Question for those using SLR lenses and autofocus for widefield


#1

Using some spare parts I’m cobbling together a motor and belt system for autofocusing with old Pentax SLR lenses. I plan to use a robofocus motor and timing belt to focus the lenses (55mm and 135mm). For anyone using a similar system, how far does the belt need to move physically around the lens for autofocus? Does it need to make a complete revolution or does it just move a little bit back and forth? What is your step size and how many data points do you use?

And if anyone has some pics of their setup I would be glad to see it.


#2

There was a similar thread at Cloudy Nights recently:

Peter


#3

Joel, it shouldn’t need to move very much. A few revolutions around infinity should give you enough to deal with your focus.

Neat idea.


#4

Once again my email reply didn’t come through on this…
Chris, that’s what I thought as well. I was hoping the belt wouldn’t have to move very much. I have the motor, camara and lens kit all mounted up, I just need to get the motor cog and belt. I’m looking forward to autofocus for my wide field imaging rig! Once you get used to autofocus, it feels like a huge pain in the rear to have to manually focus a lens when I’m out at a dark sky site away from home.


#5

It’s really cool. You’re on CN, you should go to the Observatory forum… some guy just built a similar setup and posted it in the observatory (it’s going in a small robotic dome…). He might be able to give you some real insight into how it all works. I think he used two robofocus.


#6

Wow that guy on CN is serious about widefield imaging. He has three Robofocus motors on three cameras/lenses. Too cool.


#7

Yea, his setup is pretty legit :smile:


#8

Here’s a setup that QSI sells…might give you some ideas although I doubt it will directly work with your equipment:
http://store.qsimaging.com/ProductDetails.asp?ProductCode=ACX-BRACKET

I’ve been contemplating something like this for a while. Although I don’t think my dome opening is wide enough to actually accommodate it so it would likely be a “star party” only thing.

Jared


#9

That QSI system is essentially what I’m trying to do…just much cheaper and with parts I have lying around. :slight_smile: I have the mount all put together, I’m just waiting on the Robofocus motor cog to drive the belt. I’ll post a pic when I get it all together.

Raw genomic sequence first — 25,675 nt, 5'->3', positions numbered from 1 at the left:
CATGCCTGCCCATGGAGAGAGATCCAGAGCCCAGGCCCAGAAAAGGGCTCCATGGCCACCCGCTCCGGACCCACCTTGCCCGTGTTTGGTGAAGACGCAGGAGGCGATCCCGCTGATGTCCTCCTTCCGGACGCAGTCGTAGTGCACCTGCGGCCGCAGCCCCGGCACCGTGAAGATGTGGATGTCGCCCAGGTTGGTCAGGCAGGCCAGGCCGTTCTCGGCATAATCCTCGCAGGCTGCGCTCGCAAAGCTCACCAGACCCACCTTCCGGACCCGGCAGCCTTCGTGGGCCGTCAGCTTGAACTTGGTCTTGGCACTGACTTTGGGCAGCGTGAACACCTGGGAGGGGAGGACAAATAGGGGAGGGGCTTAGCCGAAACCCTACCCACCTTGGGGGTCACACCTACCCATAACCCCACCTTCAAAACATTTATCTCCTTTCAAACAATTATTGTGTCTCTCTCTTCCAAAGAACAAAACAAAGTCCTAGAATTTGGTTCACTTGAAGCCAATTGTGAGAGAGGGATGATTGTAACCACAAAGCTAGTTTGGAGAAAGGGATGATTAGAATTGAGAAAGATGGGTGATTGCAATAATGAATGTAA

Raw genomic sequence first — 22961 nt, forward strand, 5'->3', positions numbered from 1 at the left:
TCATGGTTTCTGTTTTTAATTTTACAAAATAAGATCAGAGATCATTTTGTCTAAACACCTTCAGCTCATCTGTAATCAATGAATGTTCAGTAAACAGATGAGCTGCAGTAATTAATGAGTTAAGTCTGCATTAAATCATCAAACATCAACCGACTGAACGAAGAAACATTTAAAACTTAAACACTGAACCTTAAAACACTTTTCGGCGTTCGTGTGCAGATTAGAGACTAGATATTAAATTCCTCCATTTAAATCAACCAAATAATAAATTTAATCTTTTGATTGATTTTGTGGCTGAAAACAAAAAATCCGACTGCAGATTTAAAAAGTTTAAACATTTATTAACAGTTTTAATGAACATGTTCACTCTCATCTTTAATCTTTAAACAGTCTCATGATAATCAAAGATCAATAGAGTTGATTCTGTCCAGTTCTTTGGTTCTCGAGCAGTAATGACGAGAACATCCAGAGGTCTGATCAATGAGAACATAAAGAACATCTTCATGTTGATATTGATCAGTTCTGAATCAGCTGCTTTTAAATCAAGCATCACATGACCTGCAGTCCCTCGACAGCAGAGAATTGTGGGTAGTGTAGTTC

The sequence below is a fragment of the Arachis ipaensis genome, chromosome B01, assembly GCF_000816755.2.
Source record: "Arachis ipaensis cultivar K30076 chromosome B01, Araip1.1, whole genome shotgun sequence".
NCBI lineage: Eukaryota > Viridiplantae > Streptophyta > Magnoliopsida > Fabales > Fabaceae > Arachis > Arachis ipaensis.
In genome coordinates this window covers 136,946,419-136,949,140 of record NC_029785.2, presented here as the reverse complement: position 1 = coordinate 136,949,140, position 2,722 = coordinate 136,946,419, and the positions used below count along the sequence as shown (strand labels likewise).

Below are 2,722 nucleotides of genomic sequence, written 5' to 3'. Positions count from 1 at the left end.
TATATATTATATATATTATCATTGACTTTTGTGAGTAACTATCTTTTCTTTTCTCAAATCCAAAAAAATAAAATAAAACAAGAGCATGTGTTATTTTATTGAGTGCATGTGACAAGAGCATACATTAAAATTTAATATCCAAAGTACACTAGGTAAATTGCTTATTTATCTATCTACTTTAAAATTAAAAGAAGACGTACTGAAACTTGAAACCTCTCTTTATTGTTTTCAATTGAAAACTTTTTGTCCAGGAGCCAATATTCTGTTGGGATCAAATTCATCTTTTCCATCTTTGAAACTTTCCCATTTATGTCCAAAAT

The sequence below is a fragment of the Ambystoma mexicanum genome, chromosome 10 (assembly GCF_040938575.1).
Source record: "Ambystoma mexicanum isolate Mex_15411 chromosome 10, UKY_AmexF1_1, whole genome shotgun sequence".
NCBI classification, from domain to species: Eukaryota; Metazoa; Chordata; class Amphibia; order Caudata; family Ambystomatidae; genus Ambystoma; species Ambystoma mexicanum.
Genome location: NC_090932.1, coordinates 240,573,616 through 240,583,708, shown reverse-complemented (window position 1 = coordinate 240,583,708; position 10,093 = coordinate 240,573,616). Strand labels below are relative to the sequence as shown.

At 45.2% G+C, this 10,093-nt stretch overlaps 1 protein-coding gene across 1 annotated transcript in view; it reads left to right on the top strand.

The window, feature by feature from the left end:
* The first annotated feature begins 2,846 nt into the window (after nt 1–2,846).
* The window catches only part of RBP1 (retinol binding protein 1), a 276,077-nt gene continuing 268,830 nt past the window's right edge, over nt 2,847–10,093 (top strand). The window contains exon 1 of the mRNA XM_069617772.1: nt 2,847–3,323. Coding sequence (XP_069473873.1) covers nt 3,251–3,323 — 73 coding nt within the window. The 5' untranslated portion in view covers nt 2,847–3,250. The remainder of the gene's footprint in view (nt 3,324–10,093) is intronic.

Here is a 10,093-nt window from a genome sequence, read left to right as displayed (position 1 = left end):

#10

So here’s what I’ve come up with. I had a spare Robofocus motor, Losmandy dovetail adapter, and a few brackets I made up for this. I just needed to buy the motor cog and belt on ebay. The dovetail adapter obviously slides front to back to accommodate various size lenses. Then the bracket that the motor is attached to can slide left to right to facilitate tightening the belt.


#11

That is awesome. Where did you get the brackets?


#12

I just made them. The silver aluminum camera bracket is made from 3/8"x1.5" bar stock that I got from a local metal shop. Aluminum is soft enough that I can cut it with a metal blade on a standard mitre saw and can drill holes with a regular cordless drill or drill press. The robofocus motor bracket consists of a spare aluminum bracket that came with the robofocus motor, and the black “L” metal piece that sits on top of the Losmandy adapter I just got at the local Home depot in the lumber section. It’s not hard at all and just takes a little time. It doesn’t look all that professional but it gets the job done.

I also made a small guidescope out of a spare 8x50 finderscope that bolts down beside the camera on that black small dovetail base. So I have everything in a small, somewhat lightweight package. This is part of my travel astrophotogarphy setup.


#13

Looks good! Looking forward to seeing some images out of it!

Jared


#14

Joel, it’s beautiful. Nice job. The brackets are always what I’ve had issues with.


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